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The Rhetoric of Delisting Species Under the Endangered Species Act: How to Declare Victory Without Winning the War

November 2001

Citation: ELR 11302

Author: Federico Cheever

The recovery and delisting of species protected under the Endangered Species Act (ESA) is the coming fashion and no mistake.1 This spring many of us followed with interest the nesting trevails of California condors in Arizona and California as the birds endeavored to lay the foundations for a comeback.2 At the same time, we watched with mixed feelings building pressure to delist gray wolves and the announced delisting of the Aleutian Canada geese.3 The U.S. Fish and Wildlife Service (FWS) has committed itself to "recovery" as the goal for its species protection program.4 Unfortunately, under the provisions of the law and the logic of politics there is great pressure to measure the success of recovery efforts in terms of species delisting. Recovery may have the power to transform the popular image of the ESA from a statute about stopping development into a statute about preserving species.5 However, only delisting can, in theory, decouple protection of biodiversity from the much maligned business of getting government permits and dealings with federal officials.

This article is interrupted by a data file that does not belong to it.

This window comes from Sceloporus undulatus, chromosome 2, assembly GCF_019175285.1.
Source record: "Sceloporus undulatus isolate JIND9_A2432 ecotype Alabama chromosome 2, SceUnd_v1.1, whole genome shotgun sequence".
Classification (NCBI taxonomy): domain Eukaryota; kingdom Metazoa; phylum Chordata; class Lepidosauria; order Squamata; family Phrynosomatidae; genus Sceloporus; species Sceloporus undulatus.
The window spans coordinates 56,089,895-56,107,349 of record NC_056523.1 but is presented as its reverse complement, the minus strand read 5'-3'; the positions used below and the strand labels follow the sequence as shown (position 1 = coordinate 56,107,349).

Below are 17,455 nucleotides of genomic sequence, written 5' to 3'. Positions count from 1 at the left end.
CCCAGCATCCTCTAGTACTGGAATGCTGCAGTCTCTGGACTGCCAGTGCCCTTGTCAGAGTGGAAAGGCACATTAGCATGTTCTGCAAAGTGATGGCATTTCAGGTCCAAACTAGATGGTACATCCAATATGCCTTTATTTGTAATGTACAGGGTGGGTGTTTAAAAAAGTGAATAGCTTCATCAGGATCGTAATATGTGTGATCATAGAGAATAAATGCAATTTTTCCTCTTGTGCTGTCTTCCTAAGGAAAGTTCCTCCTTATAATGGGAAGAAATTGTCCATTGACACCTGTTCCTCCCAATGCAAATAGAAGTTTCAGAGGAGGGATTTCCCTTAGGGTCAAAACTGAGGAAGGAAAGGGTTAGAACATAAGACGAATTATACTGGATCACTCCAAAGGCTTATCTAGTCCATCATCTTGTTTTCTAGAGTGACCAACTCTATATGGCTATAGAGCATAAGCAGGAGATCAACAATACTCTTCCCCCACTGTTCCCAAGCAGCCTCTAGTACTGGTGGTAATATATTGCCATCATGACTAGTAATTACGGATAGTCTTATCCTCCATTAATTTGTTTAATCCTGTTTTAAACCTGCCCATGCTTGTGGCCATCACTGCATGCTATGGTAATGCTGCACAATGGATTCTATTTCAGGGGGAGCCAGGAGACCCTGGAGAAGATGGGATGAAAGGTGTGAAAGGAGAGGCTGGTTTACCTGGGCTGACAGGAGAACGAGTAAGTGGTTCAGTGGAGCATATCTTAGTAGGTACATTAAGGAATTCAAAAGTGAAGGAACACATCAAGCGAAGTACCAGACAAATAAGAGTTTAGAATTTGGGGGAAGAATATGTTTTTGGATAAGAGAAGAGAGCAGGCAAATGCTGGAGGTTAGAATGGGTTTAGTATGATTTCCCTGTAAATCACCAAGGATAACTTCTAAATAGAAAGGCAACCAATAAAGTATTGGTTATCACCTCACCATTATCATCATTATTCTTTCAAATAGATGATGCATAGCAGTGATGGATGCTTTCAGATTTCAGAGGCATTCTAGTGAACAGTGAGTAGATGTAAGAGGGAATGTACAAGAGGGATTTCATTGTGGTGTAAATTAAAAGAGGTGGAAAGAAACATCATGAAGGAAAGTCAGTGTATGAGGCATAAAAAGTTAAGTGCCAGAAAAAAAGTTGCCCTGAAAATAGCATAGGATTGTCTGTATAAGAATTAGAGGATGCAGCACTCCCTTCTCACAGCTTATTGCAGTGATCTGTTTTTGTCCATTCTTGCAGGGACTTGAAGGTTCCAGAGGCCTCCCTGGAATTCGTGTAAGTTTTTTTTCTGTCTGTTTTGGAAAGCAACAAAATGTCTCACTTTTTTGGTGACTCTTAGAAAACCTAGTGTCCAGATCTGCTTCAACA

Like it or not, the common notions of recovery and delisting — bringing species to the point at which they are so numerous and so well distributed in sufficient quantities of perpetually secure habitat that the protections provided by the ESA become unnecessary — will not become a realistic aspiration for any significant number of species any time in the foreseeable future.6 We are still in the middle of a biological crisis; human population, climate change, and wildlife habitat destruction continue to reduce the chances for nonhuman species around the world and on this continent. The numbers of species being pushed to extinction still increases.

The author is an Associate Professor at the University of Denver College of Law. Many thanks to Holly Doremus for reviewing a draft of this Article, and to Kirstin McMillan and Deann Snider, students at the University of Denver College of Law, without whom this Article would have been impossible.

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